Posts Tagged With: T. S. Eliot

Day 2441: It doesn’t matter

It doesn’t matter that

  • I left my phone home yesterday,
  • the Democrat field for President is so crowded and confusing,
  • I don’t know how many people will be coming to my first Fringe show in Edinburgh on August 19 or how it will turn out,
  • people come and go (sometimes speaking of Michelangelo),
  • the above line is a reference to a T.S. Eliot poem,
  • my son doesn’t get poetry,
  • my son isn’t getting much fresh air these days because he’s spending so much time programming in our basement,
  • I still haven’t decided what to include on my Fringe poster and my son is going to help me with any changes,
  • I’m singing my latest original song at an Open Mic tonight,
  • I don’t know how many people will be there or how it will turn out,
  • everybody’s getting older, including me and our cat Oscar,
  • I didn’t get enough sleep last night, and
  • different people have different opinions and different needs.

Why doesn’t it matter?  Because I’m still in the middle of “A Year of No Worry” and that has made all the difference.

It doesn’t matter that I’m sharing these particular photos today and it doesn’t matter what order they’re in:

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It doesn’t matter that when I sang my latest original song yesterday, somebody  said, “I tell everybody ‘I don’t know what planet she’s from, but it’s a good one.'”

It doesn’t matter that Michael and I danced to this song last night:

It doesn’t matter what comments you leave or how I express my gratitude to everyone who helps me create these posts, including YOU!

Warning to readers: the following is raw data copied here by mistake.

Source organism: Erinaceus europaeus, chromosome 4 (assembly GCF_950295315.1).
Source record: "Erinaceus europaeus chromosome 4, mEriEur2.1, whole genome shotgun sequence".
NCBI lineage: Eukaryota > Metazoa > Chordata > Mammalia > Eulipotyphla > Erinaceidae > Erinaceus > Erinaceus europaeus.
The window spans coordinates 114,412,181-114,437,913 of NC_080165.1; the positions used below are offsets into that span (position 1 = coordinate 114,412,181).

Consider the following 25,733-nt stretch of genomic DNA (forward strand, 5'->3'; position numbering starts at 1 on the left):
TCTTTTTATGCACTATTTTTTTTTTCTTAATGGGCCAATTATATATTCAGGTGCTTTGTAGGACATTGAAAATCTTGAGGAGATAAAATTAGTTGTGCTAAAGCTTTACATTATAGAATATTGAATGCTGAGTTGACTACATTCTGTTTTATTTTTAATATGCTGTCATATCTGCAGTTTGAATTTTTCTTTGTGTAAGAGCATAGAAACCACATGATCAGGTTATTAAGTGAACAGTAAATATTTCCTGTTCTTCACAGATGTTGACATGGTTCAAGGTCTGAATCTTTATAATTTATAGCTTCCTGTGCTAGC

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Categories: group therapy, personal growth, photojournalism | Tags: , , , , , , , , , | 27 Comments

Day 2318: Your favorites here!

When I was grocery shopping yesterday with one of my favorites (my boyfriend Michael from Boston), I saw this sign:

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My favorites are here, there, and everywhere.   Where are your favorites?

Some favorite thoughts about favorites are here!

  • It’s helpful to write a list of favorites — also called “a gratitude list.”  It’s one of my favorite ways to improve somebody’s mood.
  • It’s NOT helpful for parents to play favorites among their children.
  • Favorites is spelled “Favourites” in the United Kingdom.
  • Yesterday, one of my favorite people, who has the same kind of unusual heart as one of your favorite bloggers, asked me to be on one of his favorite podcasts about congenital heart conditions.
  • Last week, I started writing another original song about a favorite subject  (“Comfort”)  which I hope will be one of your favorites.
  • This past weekend, my favorite Michael and I watched the latest film by our favorites the Coen brothers and now The Ballad of Buster Scruggs is one of my favorites.
  • April is one of my favorite months, even though  one of my favorite poets — T. S. Eliot — said it was the cruelest one.
  • I encourage people not to play favorites with their feelings, but to accept all of them.
  • I try to capture favorite images every day with my camera and my latest ones are here!

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One of m favorites, these days, is dancing to favorite songs with my favorite Michael.  One of my favorite songs for dancing is here!

It’s not peculiar that I’m ending this post with thanks to all who helped me create it and (of course!) to you, because that’s one of my favorite things to do!

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Categories: personal growth, photojournalism | Tags: , , , , , , , , , , | 22 Comments

Day 1558: April

April is